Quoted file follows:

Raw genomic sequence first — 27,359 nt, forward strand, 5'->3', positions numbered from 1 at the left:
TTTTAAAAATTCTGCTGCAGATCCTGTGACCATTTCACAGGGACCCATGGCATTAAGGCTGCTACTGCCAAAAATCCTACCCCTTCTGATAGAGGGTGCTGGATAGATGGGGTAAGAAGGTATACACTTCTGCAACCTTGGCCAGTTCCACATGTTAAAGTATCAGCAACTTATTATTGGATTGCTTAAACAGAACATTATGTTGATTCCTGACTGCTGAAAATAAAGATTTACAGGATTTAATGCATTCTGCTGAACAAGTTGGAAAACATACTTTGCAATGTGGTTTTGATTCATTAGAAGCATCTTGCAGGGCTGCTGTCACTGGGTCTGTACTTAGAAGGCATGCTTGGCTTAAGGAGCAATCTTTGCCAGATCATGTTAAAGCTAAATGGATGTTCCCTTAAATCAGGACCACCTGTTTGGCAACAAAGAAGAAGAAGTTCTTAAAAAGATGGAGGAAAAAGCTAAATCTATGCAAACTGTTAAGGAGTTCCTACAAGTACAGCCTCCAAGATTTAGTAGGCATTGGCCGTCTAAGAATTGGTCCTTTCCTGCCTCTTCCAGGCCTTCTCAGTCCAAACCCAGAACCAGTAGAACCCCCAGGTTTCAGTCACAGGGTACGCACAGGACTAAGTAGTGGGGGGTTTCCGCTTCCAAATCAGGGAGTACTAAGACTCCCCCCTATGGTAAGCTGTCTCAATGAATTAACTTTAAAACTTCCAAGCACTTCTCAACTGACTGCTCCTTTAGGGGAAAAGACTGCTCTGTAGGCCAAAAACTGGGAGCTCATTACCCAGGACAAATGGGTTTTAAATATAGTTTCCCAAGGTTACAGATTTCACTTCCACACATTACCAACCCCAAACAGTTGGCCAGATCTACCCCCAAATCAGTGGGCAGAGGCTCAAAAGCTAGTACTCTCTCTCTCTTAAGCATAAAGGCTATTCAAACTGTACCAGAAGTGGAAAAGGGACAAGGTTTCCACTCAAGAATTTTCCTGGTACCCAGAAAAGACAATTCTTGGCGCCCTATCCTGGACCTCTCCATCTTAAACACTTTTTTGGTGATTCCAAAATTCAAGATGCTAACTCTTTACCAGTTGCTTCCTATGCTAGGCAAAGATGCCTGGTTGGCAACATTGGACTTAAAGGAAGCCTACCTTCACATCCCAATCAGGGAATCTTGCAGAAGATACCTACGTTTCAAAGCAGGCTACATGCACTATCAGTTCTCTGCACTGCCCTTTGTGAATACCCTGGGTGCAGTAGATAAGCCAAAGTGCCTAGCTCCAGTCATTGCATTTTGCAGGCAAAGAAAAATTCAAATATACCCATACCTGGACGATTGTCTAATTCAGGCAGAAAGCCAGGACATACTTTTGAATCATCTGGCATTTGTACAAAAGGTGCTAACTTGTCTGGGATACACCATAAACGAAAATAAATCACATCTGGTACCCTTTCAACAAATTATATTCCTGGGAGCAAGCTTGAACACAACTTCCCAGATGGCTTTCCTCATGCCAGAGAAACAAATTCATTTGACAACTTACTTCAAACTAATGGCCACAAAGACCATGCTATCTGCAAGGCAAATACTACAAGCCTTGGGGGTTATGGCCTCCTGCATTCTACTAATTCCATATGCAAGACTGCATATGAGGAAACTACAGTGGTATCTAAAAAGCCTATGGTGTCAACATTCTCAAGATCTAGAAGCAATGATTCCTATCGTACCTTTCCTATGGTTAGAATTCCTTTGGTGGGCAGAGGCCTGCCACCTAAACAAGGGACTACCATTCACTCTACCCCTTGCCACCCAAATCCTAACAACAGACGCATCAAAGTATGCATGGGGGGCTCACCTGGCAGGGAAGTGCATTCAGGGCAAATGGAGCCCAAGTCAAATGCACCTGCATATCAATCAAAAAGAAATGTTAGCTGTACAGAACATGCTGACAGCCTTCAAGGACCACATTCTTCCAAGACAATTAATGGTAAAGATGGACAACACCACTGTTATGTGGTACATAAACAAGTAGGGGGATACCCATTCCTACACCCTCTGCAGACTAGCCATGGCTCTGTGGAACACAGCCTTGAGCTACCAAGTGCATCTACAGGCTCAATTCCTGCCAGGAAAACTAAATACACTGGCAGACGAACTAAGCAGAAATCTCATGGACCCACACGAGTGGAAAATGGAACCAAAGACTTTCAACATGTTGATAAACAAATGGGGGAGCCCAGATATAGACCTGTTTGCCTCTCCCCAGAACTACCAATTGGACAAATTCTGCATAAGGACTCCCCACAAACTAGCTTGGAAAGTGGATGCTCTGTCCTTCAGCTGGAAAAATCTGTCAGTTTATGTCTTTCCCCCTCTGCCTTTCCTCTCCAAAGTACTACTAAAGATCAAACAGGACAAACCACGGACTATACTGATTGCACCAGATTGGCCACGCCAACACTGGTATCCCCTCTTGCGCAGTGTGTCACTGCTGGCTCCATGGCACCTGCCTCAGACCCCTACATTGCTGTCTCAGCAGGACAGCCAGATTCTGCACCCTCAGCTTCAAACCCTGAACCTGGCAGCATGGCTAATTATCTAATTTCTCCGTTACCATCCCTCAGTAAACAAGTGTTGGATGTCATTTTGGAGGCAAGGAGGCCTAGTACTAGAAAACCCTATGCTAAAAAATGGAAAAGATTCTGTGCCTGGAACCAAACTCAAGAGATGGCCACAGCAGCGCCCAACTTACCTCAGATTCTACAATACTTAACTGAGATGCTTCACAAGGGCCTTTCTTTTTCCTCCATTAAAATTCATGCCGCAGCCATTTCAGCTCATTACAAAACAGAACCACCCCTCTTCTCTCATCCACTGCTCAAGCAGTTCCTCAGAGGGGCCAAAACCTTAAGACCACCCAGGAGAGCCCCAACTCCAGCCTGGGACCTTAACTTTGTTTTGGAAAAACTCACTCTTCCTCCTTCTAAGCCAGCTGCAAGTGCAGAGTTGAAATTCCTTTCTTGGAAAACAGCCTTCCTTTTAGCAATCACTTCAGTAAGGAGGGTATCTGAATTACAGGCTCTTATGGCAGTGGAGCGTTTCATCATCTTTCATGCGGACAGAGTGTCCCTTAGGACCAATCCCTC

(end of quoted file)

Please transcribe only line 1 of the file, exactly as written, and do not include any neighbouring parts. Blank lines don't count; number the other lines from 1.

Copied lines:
Raw genomic sequence first — 27,359 nt, forward strand, 5'->3', positions numbered from 1 at the left: